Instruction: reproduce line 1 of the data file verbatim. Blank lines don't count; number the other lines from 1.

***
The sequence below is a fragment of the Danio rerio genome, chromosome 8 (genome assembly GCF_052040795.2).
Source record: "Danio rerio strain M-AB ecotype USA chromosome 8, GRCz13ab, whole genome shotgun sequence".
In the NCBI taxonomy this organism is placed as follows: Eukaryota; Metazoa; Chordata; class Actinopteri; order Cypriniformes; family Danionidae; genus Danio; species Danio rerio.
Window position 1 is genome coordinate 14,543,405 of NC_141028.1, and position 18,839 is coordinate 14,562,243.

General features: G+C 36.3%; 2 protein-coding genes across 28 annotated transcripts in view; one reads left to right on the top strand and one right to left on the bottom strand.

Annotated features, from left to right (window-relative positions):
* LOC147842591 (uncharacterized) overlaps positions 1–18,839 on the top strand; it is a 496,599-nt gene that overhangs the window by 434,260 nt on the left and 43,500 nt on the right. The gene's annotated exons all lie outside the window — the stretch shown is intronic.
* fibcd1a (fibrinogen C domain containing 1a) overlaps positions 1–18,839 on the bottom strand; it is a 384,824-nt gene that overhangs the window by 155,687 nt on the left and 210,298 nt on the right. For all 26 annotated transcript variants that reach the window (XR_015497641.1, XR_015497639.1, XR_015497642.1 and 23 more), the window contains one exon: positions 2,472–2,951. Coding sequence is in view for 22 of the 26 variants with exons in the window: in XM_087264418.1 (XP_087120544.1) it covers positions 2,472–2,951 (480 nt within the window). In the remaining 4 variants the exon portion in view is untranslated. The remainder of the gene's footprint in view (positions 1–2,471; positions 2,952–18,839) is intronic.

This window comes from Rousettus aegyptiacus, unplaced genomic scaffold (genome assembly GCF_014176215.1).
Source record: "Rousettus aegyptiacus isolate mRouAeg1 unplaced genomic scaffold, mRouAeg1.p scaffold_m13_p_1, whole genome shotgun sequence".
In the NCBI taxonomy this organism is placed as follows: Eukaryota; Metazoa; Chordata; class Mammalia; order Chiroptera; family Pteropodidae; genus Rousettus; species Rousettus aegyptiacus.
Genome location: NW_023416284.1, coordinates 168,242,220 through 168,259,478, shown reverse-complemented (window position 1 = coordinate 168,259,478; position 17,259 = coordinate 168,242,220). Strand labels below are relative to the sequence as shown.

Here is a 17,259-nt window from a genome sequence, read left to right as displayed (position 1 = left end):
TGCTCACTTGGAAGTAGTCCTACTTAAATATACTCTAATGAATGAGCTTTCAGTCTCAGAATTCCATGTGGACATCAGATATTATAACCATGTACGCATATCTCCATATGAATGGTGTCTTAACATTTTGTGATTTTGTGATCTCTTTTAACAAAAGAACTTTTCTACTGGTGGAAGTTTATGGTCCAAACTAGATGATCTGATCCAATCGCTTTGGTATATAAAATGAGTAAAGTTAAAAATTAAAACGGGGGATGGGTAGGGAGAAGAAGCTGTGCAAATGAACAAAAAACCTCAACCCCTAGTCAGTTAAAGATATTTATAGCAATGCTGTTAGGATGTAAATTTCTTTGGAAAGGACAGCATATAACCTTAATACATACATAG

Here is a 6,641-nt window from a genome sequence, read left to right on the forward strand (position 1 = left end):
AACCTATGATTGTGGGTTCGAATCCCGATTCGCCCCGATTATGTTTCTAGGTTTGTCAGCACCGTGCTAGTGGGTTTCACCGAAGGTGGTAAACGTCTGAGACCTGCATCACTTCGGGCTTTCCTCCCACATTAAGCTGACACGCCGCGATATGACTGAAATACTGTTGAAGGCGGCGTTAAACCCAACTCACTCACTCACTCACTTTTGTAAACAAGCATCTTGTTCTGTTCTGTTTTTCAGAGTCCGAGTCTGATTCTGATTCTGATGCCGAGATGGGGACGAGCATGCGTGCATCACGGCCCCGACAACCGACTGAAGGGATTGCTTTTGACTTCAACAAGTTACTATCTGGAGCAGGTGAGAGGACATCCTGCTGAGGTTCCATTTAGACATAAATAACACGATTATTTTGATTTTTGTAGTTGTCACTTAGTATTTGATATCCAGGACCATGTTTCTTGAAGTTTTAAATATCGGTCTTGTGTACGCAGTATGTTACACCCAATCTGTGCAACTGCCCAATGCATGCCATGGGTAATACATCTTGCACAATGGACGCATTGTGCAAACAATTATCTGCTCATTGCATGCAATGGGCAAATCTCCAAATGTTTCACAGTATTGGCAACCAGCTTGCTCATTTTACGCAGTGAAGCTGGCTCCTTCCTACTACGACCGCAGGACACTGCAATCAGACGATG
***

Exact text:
The sequence below is a fragment of the Danio rerio genome, chromosome 8 (genome assembly GCF_052040795.2).